> wrong, as well as other implementation issues (UI, performance, etc.)
> 3) Modify your idea to address the problems in 2.
> 4) Modify your implementation to address the problems in 2.
> 5) Repeat steps 2-4 a few times until you have solved all the 'big' problems.
> 6) Submit a diff to PMS outlining how the package manager behavior is
> changed by your feature. This generally needs to be specific enough so
> that other package manager authors can implement the feature.
> 7) Submit a devmanual patch telling users how to use the feature.
> Most people fail at step two; usually because they try to get
> 'consensus' at step one, which is stupid and a waste of time. There
> are a few hundred people on this list; we will never all agree, on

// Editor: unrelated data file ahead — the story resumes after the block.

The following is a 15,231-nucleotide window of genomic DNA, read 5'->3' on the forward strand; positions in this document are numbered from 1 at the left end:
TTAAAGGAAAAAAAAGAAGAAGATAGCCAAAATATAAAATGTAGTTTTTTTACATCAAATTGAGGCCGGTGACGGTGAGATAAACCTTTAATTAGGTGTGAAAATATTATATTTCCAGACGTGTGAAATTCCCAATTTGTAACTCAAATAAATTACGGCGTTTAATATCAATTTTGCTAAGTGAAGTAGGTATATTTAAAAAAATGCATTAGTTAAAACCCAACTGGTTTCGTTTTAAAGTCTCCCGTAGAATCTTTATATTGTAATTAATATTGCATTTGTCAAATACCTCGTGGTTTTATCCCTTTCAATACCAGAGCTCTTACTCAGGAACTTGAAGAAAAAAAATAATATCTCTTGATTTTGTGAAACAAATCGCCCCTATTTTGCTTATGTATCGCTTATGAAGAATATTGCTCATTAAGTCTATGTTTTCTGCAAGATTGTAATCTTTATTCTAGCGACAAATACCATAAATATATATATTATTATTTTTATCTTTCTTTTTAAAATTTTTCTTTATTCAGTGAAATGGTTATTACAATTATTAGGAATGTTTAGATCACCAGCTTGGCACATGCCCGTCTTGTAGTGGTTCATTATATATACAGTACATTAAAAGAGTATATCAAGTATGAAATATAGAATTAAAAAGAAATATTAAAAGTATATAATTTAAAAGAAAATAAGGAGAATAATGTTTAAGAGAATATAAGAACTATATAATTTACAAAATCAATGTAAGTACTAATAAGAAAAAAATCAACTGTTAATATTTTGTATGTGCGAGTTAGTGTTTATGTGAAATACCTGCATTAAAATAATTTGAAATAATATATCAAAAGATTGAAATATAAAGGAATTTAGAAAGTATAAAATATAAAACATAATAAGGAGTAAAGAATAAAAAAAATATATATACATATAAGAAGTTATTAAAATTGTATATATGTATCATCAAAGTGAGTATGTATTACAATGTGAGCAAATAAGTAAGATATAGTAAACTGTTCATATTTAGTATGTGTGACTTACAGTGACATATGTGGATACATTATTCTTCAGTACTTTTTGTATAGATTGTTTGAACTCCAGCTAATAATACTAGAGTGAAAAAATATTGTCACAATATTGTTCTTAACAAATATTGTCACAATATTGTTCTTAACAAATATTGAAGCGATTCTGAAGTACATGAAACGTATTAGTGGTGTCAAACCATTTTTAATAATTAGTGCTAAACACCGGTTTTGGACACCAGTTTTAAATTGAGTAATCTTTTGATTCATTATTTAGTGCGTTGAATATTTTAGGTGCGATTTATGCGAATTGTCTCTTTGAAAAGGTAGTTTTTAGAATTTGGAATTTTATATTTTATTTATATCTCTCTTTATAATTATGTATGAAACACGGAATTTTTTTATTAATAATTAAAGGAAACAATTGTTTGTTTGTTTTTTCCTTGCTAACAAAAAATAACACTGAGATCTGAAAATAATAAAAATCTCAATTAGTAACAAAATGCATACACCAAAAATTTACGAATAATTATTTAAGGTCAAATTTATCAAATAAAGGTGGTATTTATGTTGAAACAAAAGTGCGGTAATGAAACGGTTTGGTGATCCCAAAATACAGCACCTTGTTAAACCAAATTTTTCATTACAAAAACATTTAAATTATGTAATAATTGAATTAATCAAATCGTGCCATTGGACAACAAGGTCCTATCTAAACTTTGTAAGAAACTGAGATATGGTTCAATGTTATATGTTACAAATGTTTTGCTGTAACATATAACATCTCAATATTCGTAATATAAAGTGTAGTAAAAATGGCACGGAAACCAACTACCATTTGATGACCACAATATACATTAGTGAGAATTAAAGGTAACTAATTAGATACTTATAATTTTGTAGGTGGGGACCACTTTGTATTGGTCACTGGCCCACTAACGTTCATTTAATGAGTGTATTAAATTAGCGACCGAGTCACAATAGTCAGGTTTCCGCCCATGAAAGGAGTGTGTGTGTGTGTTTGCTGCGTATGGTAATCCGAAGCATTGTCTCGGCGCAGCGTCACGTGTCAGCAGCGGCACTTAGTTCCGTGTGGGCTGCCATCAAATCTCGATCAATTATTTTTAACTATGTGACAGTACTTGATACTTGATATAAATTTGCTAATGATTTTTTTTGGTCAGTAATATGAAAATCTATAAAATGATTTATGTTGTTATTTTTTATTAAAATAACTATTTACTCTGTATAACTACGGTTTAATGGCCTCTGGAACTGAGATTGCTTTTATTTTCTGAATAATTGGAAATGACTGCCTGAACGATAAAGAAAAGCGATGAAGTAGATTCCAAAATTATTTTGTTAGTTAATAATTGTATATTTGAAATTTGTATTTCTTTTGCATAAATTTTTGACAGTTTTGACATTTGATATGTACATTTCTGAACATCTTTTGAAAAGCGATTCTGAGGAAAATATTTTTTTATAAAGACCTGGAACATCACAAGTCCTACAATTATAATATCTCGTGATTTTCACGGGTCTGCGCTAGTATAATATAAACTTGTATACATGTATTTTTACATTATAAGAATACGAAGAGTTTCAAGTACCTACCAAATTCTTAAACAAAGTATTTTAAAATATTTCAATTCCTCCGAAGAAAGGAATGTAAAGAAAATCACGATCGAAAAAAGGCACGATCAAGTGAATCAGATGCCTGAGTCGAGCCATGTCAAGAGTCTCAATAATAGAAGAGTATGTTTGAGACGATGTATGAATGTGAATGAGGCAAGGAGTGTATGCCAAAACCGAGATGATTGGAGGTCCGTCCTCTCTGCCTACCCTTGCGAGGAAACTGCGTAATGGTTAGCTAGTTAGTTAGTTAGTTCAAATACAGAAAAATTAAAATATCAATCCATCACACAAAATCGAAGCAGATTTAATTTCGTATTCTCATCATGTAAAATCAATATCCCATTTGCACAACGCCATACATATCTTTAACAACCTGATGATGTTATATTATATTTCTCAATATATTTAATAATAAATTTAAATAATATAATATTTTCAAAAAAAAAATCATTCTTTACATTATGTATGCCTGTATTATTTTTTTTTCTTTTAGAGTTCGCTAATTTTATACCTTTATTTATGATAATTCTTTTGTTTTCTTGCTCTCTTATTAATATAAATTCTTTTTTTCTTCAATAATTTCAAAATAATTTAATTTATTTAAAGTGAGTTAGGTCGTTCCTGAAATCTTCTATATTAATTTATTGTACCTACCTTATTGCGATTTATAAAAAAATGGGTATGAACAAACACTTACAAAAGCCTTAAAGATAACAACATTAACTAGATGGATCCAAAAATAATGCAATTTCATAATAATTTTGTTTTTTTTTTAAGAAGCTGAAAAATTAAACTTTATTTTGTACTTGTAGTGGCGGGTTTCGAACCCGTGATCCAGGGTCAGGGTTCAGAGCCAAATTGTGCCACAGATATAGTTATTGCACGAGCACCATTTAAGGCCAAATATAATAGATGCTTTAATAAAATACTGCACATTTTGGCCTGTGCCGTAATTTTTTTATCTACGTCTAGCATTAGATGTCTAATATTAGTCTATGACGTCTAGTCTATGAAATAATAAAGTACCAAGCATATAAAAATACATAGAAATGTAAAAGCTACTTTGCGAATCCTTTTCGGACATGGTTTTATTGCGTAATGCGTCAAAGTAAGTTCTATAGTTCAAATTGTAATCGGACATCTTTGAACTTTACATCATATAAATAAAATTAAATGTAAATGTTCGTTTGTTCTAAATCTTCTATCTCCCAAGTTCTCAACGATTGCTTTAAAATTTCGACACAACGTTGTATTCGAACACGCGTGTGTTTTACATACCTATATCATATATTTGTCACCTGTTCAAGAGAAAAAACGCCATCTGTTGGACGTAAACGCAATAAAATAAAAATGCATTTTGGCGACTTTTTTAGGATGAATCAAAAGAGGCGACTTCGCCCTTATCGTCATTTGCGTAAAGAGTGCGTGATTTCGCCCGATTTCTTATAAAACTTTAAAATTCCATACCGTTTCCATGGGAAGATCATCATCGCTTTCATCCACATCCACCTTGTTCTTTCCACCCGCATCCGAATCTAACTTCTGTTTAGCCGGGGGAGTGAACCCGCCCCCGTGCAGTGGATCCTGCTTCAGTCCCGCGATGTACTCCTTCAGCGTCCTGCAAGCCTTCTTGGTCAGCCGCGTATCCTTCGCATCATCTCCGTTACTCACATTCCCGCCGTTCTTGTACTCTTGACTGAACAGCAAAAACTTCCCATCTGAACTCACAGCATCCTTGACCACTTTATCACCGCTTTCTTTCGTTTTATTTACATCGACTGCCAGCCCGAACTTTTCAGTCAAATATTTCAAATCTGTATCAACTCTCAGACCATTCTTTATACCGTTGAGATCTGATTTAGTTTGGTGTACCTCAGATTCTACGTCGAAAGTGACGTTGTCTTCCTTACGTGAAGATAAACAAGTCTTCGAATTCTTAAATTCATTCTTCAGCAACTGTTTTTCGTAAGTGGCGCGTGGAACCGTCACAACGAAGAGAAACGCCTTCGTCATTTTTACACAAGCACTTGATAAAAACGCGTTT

> basically anything. So take the feedback people give you and do
> something with it.
OK thanks :) What I was trying to show is that this process is not clear
enough, you even need to say that you "imagine" that it's the process,
and looks pretty reasonable but, if that process is kept undocumented,
we are doomed to revive the problem again and again
About trying to get a consensus, I think it's wanted to not waste time
reimplementing things a lot of times. Think for example in ABI_SLOT
stuff, we reached some small consensus about, at least, use SLOT/SUBSLOT
approach, that will probably save a bit of time to people making the
implementation as he won't need to firstly implemente ABI_SLOT way,
later get it rejected again and, finally, re-implement it with
SLOT/SUBSLOT. The idea is to try to help people doing the huge work of
getting the implementation to save as much time as possible.
But I also understand your point as looks like usually it's really
difficult to reach consensus :/
> >> The main problem here isn't even EAPI related. Ebuild developers don't
> >> even know what they'll be expected, required or able to do for multilib.
> >> > while Exherbo is free to implement and use things like that special
> >> > way of handling DEPENDENCIES without waiting for any EAPI to be